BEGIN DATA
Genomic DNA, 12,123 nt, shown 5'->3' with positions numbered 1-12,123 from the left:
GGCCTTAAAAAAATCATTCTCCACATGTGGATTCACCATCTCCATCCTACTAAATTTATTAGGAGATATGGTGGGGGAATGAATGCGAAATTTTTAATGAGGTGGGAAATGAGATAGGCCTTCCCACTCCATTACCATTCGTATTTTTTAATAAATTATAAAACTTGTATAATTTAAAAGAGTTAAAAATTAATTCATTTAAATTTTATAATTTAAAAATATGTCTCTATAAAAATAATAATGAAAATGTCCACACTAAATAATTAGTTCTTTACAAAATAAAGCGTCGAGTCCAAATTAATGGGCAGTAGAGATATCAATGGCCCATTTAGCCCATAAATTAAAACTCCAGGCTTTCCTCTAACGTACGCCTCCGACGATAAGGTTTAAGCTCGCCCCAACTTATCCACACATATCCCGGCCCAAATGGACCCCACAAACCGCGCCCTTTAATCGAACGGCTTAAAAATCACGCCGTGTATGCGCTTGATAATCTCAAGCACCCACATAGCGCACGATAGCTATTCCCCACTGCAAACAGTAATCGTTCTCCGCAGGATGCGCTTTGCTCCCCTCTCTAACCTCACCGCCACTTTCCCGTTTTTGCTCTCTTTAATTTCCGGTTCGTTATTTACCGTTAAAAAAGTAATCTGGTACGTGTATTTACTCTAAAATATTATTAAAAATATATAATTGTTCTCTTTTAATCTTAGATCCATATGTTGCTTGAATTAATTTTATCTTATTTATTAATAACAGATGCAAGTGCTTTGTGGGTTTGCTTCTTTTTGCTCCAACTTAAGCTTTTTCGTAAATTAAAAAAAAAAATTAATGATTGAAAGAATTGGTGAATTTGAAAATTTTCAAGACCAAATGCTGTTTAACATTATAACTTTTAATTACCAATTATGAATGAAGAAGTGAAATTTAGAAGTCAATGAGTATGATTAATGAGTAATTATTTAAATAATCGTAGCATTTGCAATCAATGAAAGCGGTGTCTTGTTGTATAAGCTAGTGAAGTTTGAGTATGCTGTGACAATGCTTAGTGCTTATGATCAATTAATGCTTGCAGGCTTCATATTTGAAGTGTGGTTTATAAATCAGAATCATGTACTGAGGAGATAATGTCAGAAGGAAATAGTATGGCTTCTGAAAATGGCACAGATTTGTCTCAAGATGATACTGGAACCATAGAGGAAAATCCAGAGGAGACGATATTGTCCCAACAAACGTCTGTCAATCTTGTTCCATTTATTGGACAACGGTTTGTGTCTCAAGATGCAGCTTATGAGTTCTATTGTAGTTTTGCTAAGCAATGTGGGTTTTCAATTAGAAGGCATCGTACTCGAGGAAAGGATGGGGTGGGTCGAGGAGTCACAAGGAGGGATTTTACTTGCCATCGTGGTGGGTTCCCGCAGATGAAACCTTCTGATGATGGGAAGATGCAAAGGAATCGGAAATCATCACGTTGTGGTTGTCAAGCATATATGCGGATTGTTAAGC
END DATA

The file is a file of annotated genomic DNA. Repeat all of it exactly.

Genomic DNA, 12,123 nt, shown 5'->3' with positions numbered 1-12,123 from the left:
GGCCTTAAAAAAATCATTCTCCACATGTGGATTCACCATCTCCATCCTACTAAATTTATTAGGAGATATGGTGGGGGAATGAATGCGAAATTTTTAATGAGGTGGGAAATGAGATAGGCCTTCCCACTCCATTACCATTCGTATTTTTTAATAAATTATAAAACTTGTATAATTTAAAAGAGTTAAAAATTAATTCATTTAAATTTTATAATTTAAAAATATGTCTCTATAAAAATAATAATGAAAATGTCCACACTAAATAATTAGTTCTTTACAAAATAAAGCGTCGAGTCCAAATTAATGGGCAGTAGAGATATCAATGGCCCATTTAGCCCATAAATTAAAACTCCAGGCTTTCCTCTAACGTACGCCTCCGACGATAAGGTTTAAGCTCGCCCCAACTTATCCACACATATCCCGGCCCAAATGGACCCCACAAACCGCGCCCTTTAATCGAACGGCTTAAAAATCACGCCGTGTATGCGCTTGATAATCTCAAGCACCCACATAGCGCACGATAGCTATTCCCCACTGCAAACAGTAATCGTTCTCCGCAGGATGCGCTTTGCTCCCCTCTCTAACCTCACCGCCACTTTCCCGTTTTTGCTCTCTTTAATTTCCGGTTCGTTATTTACCGTTAAAAAAGTAATCTGGTACGTGTATTTACTCTAAAATATTATTAAAAATATATAATTGTTCTCTTTTAATCTTAGATCCATATGTTGCTTGAATTAATTTTATCTTATTTATTAATAACAGATGCAAGTGCTTTGTGGGTTTGCTTCTTTTTGCTCCAACTTAAGCTTTTTCGTAAATTAAAAAAAAAAATTAATGATTGAAAGAATTGGTGAATTTGAAAATTTTCAAGACCAAATGCTGTTTAACATTATAACTTTTAATTACCAATTATGAATGAAGAAGTGAAATTTAGAAGTCAATGAGTATGATTAATGAGTAATTATTTAAATAATCGTAGCATTTGCAATCAATGAAAGCGGTGTCTTGTTGTATAAGCTAGTGAAGTTTGAGTATGCTGTGACAATGCTTAGTGCTTATGATCAATTAATGCTTGCAGGCTTCATATTTGAAGTGTGGTTTATAAATCAGAATCATGTACTGAGGAGATAATGTCAGAAGGAAATAGTATGGCTTCTGAAAATGGCACAGATTTGTCTCAAGATGATACTGGAACCATAGAGGAAAATCCAGAGGAGACGATATTGTCCCAACAAACGTCTGTCAATCTTGTTCCATTTATTGGACAACGGTTTGTGTCTCAAGATGCAGCTTATGAGTTCTATTGTAGTTTTGCTAAGCAATGTGGGTTTTCAATTAGAAGGCATCGTACTCGAGGAAAGGATGGGGTGGGTCGAGGAGTCACAAGGAGGGATTTTACTTGCCATCGTGGTGGGTTCCCGCAGATGAAACCTTCTGATGATGGGAAGATGCAAAGGAATCGGAAATCATCACGTTGTGGTTGTCAAGCATATATGCGGATTGTTAAGC